The good Cappy has a new video up in response to a question from one of his readers. The young man wants to know whether or not he should go to his prom.
Cappy’s response is what you would expect. But I found it interesting in relation to my own school life. In Australia we call it the ‘school ball’, and back when I was a lad in the 80s you would go to three of them as the final three grades in high school were all allowed to go to the school ball.
I went to none of them. It wasn’t because I was a social outcast at school. I sort of straddled the line between the popular kids and the not-so-popular kids. I could hang out with both groups quite comfortably but I wasn’t in the elite group of kids who dominated the school social circles.
Even at the young age of fifteen I just felt that it was a complete waste of time. It would have cost me a lot of money that I didn’t really have, I would be forced to wear a horrible outfit that had been worn by thousands of sweaty teenagers before me, and I would have to pretend to know how to dance.
But worst of all I would have had to ask a girl to go with me. The task of asking a girl to the ball was rife with pitfalls. You had to carefully select someone who was at your social level or just slightly below. Because the whole night was about who you went with. For girls particularly this was of crucial importance. It was imperative to them that they go with someone above their own social standing at the school. For example, if a girl who was of medium social standing went to the ball with the top guy in the school then she would see a dramatic rise in her social standing post-ball. The next week at school she would essentially be hanging out with a different group; a better group. Better only in the sense of a higher social standing.
Even in my complete cluelessness of girls at that time I still knew enough to know that I wanted absolutely nothing to do with this game of social bargaining. I casually watched the hoops my friends had to jump through as they agonized over which girl to ask, for if you asked a girl and she refused to go with you then that went around the school faster than a bad dose of head lice. I also took some pleasure of playing the ‘I don’t know if I’m going’ game as girls maneuvered around me in a big to gauge my true intentions.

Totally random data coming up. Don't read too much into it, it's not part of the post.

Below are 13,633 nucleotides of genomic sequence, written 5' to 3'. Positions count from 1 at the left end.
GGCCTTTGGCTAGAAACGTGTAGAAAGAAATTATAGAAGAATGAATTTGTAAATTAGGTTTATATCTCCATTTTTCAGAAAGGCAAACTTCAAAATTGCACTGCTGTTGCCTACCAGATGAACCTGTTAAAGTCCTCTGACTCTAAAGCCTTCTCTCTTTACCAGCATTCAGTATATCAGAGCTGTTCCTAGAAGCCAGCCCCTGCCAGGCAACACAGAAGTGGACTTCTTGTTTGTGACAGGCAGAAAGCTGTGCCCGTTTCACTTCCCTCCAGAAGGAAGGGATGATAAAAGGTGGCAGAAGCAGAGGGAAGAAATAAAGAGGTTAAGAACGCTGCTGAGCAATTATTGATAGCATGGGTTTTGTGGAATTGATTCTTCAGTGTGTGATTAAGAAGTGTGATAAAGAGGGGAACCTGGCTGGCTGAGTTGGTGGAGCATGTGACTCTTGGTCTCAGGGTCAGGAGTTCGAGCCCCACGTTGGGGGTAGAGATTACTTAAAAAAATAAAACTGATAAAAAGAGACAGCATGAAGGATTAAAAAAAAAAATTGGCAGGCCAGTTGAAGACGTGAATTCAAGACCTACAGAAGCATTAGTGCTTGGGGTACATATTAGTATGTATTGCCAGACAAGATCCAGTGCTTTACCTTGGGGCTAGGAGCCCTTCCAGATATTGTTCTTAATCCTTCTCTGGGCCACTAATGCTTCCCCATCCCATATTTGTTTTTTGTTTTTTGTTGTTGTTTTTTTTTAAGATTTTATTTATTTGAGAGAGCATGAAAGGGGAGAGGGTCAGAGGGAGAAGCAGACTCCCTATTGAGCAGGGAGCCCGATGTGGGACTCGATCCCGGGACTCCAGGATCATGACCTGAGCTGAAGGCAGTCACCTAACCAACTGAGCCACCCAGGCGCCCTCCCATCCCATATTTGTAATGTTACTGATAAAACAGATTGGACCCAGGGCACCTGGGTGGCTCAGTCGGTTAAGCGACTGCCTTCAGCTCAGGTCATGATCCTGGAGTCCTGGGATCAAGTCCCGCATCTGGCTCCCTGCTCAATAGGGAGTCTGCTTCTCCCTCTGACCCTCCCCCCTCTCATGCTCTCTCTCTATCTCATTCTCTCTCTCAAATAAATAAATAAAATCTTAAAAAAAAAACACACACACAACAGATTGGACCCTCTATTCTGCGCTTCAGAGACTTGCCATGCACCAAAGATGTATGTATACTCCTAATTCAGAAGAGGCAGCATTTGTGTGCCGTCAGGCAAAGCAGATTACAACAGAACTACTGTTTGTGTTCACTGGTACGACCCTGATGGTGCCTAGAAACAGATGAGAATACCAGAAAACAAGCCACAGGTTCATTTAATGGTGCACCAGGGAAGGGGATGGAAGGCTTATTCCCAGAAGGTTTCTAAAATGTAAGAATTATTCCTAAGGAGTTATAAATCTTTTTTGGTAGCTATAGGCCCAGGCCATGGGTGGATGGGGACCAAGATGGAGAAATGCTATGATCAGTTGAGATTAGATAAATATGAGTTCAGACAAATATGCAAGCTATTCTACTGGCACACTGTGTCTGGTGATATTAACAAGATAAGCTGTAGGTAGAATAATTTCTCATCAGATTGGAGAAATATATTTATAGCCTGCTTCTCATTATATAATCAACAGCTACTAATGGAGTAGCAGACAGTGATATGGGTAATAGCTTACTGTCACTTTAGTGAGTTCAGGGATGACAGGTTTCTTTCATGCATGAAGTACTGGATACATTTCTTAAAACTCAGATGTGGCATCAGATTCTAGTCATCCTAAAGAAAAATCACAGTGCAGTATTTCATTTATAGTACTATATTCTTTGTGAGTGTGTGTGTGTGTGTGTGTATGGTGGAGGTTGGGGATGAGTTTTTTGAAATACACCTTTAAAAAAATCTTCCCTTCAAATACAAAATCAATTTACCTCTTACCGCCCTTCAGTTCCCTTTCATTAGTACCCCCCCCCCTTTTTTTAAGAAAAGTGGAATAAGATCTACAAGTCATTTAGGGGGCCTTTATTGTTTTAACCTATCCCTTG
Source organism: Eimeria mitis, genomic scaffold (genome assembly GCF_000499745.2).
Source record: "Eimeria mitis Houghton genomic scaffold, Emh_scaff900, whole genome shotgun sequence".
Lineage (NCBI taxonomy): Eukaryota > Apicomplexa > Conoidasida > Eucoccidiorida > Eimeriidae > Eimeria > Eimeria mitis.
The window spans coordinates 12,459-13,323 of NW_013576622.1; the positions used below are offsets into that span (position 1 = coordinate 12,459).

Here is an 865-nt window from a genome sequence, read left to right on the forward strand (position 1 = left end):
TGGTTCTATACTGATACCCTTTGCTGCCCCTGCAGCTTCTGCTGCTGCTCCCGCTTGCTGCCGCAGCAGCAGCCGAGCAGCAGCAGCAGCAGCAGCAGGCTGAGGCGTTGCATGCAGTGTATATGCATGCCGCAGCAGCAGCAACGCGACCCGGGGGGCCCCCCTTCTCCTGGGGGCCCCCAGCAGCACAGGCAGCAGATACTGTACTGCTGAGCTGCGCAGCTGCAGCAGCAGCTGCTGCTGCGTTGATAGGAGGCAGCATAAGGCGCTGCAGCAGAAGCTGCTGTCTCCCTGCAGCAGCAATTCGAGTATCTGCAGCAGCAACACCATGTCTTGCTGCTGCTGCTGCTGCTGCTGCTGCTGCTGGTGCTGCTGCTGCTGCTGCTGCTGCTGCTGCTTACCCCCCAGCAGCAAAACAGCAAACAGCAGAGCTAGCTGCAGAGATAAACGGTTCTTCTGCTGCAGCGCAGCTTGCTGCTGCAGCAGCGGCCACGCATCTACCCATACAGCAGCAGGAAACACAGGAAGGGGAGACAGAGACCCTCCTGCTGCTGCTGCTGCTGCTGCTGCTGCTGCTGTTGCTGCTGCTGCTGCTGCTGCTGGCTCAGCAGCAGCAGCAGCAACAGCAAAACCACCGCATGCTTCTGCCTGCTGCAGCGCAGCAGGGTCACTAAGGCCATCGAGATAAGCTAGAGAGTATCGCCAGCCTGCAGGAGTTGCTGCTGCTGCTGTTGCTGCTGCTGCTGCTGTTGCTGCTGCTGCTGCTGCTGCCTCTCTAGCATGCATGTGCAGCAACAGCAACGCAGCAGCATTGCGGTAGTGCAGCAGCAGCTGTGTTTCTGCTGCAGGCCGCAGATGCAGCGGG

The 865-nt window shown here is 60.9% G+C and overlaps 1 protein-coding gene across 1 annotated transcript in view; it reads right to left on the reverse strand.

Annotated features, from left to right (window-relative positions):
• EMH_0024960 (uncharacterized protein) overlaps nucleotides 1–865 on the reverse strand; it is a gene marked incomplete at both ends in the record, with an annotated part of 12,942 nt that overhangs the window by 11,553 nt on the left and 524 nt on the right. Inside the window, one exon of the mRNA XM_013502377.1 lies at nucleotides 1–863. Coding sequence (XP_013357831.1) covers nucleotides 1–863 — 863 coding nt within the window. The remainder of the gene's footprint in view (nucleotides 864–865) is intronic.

Every year I skipped the ball and it got easier by the year. The first year I felt some apprehension at coming to school the next week as everyone would be telling their ball stories and I would be left out. But the stories were lame, the drama was pathetic and the astounding thing to me was that there was almost a majority agreement among my peers that the night had not been worth it. The only ones who had a great time were those at the top of the social pyramid, and that was to be expected as they needed to make the most of the only time in their lives that they’d mean something in a social sense.
And I learned a few things too by watching those around me. Because when the ball came around again the following year, those same students who had apparently had a terrible time the year before jumped through the same hoops to go to the ball again. It was as if the previous year had never happened. And they had a crap time. And then the next year they repeated it again. By that stage I was watching their antics with some interest. I was learning how people repeated the same actions in the hope of getting a different outcome. I was observing a mild form of insanity.
The next year we were all adults. That says something right there.
I get along very well with Cappy. Thus it is no surprise to me that he didn’t go to his school prom either. The ability to think for oneself manifests at an early age.